• Through death of the physical body, when our essence carries on.

Tolle shines a light on our relationships with others

Salvation is here and now. It is the state of being yourself without depending on anything else; it is peace and life in the present moment. It’s the freedom of letting go of fear, of suffering, of feelings of lack, of all wanting, need, or attachment. To attain this state of liberation we must first let go of the psychological need that forms when we attach to the past or the future; as we let go of need, we detach from time.

What about feelings of love and hate towards others?

A love relationship wavers between love and hate in a form of balance and co-dependence. Relationships implode when negativity rears its head in the form of jealousy, possessiveness, or anger. At the beginning of a relationship, two people in love feel a sense of intense completeness, but from this intensity also come dependence and need, as if the feeling is a drug. As the effects of the drug wear off, love turns into hate.

Why is there this co-dependence?

First, it arises because the individual feels physically incomplete. Sexual union allows both men and women experience a sense of completeness. Secondly, we feel psychologically incomplete when we identify with the mind, as the idea of our ‘self’ comes from outside: from our social role, physical appearance, successes, and failures. This ‘false self’ leaves us feeling vulnerable and unsatisfied.

The love relationship gives the person the impression of no longer being alone, although the feelings of incompleteness or lacking don’t disappear. They resurface as soon as the partners fail to meet the needs of their respective egos, and each attributes the intense suffering and fear they feel to the other person.

Dependency (on drugs, alcohol, food, or a person) is an unconscious refusal to face our own suffering; we use something or someone to cover it up.

However, it is possible to turn a dependent relationship into a true one by being present, here and now. By quieting the chatter of the mind, we allow space for peace, for love, for the absence of judgment of self and others. True love, just like presence, is an inner state. It isn’t exclusive, and its intensity can vary. That’s why, even in a dependent situation, true love can emerge – for example, at the birth of a child, or during a serious illness.

In a dysfunctional relationship, self-awareness is vital. When we notice and accept the fact of feeling anger, jealousy, or any other emotional suffering, we can simply recognize the problem rather than reacting to or judging it. Partners who decide to make a spiritual practice of their relationship will truly express themselves and listen to each other. However, the practice becomes more complicated when one partner continues to identify with the mind, as their ego reacts to the threat it perceives.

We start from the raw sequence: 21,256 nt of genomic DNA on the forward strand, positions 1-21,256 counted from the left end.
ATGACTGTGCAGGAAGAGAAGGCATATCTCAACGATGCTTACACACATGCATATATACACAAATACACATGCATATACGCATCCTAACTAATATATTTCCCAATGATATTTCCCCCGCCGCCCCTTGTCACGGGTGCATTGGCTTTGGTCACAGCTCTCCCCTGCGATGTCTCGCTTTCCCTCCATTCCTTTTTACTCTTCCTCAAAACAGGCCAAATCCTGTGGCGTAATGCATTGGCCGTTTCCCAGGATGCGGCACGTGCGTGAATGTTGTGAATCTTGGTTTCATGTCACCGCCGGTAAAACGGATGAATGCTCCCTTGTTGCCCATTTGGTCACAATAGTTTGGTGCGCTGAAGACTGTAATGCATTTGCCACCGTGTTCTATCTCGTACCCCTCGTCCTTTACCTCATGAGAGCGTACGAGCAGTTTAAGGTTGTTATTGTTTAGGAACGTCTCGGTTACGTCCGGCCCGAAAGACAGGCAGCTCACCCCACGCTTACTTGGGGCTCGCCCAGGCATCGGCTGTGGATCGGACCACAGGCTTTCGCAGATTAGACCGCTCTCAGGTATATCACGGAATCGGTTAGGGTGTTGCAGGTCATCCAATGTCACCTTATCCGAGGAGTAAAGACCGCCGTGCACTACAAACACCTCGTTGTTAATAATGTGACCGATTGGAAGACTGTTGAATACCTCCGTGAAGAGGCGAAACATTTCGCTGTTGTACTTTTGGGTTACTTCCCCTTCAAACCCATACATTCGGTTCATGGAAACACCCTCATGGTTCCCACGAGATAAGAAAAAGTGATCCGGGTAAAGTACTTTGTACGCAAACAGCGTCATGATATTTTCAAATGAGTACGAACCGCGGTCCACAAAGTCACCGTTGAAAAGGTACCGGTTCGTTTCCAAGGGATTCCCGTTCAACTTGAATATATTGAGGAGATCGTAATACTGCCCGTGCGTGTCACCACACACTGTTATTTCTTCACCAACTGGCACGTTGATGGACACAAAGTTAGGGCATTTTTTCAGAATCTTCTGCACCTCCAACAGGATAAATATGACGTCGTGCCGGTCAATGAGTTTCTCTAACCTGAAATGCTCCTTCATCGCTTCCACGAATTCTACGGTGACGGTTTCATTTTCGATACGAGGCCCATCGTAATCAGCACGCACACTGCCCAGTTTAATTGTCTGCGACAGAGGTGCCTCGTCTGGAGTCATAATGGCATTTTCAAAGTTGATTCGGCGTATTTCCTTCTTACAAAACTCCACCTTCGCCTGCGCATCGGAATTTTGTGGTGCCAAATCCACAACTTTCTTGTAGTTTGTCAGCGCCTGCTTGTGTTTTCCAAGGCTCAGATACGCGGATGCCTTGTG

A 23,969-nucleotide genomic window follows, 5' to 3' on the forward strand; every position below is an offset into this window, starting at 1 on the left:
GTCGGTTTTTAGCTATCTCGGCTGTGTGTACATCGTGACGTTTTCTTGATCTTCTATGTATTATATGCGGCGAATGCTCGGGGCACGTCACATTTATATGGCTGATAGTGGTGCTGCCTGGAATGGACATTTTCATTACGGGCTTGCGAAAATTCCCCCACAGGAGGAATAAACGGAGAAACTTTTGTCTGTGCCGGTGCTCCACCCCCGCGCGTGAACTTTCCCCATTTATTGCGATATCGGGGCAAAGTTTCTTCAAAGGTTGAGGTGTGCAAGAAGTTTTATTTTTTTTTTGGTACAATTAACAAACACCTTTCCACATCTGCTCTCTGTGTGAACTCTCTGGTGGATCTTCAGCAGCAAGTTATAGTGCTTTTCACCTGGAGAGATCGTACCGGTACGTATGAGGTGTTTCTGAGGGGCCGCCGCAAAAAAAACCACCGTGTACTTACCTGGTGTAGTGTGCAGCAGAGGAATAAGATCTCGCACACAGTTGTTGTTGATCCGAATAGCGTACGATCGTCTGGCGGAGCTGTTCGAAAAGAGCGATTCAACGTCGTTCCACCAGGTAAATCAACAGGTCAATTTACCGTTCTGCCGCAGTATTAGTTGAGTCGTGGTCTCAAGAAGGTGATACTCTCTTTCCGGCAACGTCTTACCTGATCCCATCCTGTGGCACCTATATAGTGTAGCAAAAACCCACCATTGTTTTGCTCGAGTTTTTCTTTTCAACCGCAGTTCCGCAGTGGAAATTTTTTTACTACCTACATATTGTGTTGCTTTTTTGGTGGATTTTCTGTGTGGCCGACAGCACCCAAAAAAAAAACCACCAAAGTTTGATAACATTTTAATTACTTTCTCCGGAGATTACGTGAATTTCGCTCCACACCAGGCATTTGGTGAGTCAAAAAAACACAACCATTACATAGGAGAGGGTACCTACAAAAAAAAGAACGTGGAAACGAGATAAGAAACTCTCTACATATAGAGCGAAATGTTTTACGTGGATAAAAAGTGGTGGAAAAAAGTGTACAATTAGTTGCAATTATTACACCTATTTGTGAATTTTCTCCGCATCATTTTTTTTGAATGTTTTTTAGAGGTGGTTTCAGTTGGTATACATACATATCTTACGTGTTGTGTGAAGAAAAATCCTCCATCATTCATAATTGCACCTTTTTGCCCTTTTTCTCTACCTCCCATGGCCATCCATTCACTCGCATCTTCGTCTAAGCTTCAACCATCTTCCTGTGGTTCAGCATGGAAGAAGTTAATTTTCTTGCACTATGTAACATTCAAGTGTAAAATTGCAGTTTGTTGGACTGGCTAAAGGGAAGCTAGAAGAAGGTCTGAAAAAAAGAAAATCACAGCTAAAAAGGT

Tolle asks the question: why are women closer to enlightenment than men?

He suggests that it is because they are more at home in their bodies. Women are more open to letting go, to non-judgement – to life – than men.

So, if that’s the case, why is the pain-body more of a problem for women than men?

There are two aspects: the individual and the collective. Each woman, as long as she is not conscious, carries them within herself. The collective pain-body of women is made up of the pain of generations of women reaching back through millennia – the pain of male domination, exploitation, and childbirth etc. The emotional and physical pain of the menstrual cycle is the pain-body making itself known. Rather than identifying with the pain-body, an energetic field trapped within them, Tolle advises women to become aware of it. Through observing it and feeling its energy, the pain-body becomes a transformation – the birth of a new consciousness.

What of the relationship with ourselves – is that necessary?

According to Tolle, the answer is “no”. By “being in relationship with ourselves,” we divide ourselves into “I” and “myself” – subject and object, and, once again, the mind creates a duality in which there is none.

Beyond happiness, there is peace

The circumstances of our lives can be seen as positive or negative. If we think of it another way, they simply are. They are neither good nor bad (qualities that don’t really exist).

Tolle makes an important distinction between happiness and peace. Faced with the death of a loved one, for example, it would seem impossible to be happy, whereas it is entirely possible to be at peace and to feel completely serene as we sit with what is, without resisting. Through accepting what is, we forgive, and we find inner peace. Unfortunately, most people are unaware that they are immersed in the dysfunction created by their ego, and live out their personal dramas as if they were real. If they were to become fully conscious, they would stop being in conflict with others and themselves.